Reaching Out to Officers and Their Families

I often encountered difficulties in getting information to officers and their families when a line-of-duty death occurred. The information I typically wanted to distribute or inform them of was usually grief and bereavement related or information about support services and resources that were available.


Often I would make a brief presentation at roll calls and unit meetings and discuss support services and resources for the officers and their family members. Usually the handout material I would distribute would be found in the trash after the officers left. Officers seem to be reluctant to keep or take home information that may be helpful to them or their spouses and children that involve psychological or bereavement issues.  

Often agencies would have policies that restricted how the agency could contact family members directly. So we couldn’t send information through the mail addressed to “The family of ….”

Yet, there were also times when officers would share the information and we would get feedback that inquiries were being made and services provided. My objective was to make people aware of a variety of services and resources for them and their families and their friends, partners, and co-workers that may be beneficial in helping them through these difficult times, food for thought. If they declined the offer, fine. But to not be aware of it because the information was filtered out or screened by an officer, that’s really a disservice to everyone.

My discussions with officer’s family members after a funeral, often months later, would often include comments that they were not aware of the services and resources available to them through the agency. That there were few comments made about the death of the officer. That the most common comments made were something like “don’t worry about me ….” And “if something ever happens you’ll be well taken of.”  No personal introspective sharing, no emotions, no discussions about psychological support services or even finances. Although any of topics are private and personal they usually need to be discussed. My real concern is that they are not just ignored, but avoided.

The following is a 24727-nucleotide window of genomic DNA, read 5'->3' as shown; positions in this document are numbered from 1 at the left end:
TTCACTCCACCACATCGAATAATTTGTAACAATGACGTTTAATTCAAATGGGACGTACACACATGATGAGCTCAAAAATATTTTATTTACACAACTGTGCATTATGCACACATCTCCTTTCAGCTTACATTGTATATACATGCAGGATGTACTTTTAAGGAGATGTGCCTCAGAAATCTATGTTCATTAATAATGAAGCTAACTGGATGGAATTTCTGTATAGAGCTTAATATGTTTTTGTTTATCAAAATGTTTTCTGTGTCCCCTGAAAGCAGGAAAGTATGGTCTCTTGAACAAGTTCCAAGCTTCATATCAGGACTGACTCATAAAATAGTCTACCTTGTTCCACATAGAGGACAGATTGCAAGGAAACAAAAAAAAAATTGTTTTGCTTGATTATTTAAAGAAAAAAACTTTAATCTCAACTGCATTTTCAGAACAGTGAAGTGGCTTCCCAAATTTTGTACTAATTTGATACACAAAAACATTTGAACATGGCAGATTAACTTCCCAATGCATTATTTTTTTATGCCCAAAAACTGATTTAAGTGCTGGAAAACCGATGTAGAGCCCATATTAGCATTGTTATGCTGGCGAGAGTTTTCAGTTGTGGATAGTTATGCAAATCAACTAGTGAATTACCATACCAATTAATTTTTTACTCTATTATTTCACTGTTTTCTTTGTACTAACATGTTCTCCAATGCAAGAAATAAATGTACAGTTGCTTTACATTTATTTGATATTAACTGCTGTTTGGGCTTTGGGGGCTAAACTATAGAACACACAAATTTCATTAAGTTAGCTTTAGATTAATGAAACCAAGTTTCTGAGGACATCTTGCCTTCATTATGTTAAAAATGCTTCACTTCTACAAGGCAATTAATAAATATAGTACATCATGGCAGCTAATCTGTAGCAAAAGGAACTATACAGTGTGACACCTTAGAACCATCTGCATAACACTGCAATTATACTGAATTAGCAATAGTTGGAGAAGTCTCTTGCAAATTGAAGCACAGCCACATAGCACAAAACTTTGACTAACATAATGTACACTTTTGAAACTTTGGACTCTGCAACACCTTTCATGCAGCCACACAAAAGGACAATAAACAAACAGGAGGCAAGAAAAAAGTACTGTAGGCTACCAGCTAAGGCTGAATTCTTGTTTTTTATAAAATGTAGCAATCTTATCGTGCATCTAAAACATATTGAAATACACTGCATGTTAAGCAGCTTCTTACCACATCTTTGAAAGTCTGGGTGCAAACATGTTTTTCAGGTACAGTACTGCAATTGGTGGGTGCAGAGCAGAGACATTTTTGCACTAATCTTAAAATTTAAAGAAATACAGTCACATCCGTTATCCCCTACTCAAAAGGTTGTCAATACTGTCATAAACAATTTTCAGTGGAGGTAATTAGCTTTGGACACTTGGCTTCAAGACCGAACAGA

Some very simple services like providing grief and bereavement material, informational meetings for specific agency members and/or their family members, and providing information about agency services and resources is beneficial, healthy, and an individual decision to use them or not. Information should be welcomed and shared, not blocked and trashed.

Another related issue is who should go to roll calls and unit meetings etc. and make presentations about support services and resources available to agency members. The answer is simple, someone who supports and believes in the importance of the message. I sat in the back of one roll call where the watch sergeant was assigned to make the announcement of services etc. He began his presentation by saying something like, “The chief wants me to tell you that the agency shrink is available for anyone who can’t handle what happened last night….” This is not what you want said or how you want it said. Be careful.   

The important thing is that funeral coordinators and agency manger’s need to try. Trying is more then handing out brochures or making an announcement. It takes some planning and effort and commitment. If not you, who?

John Cooley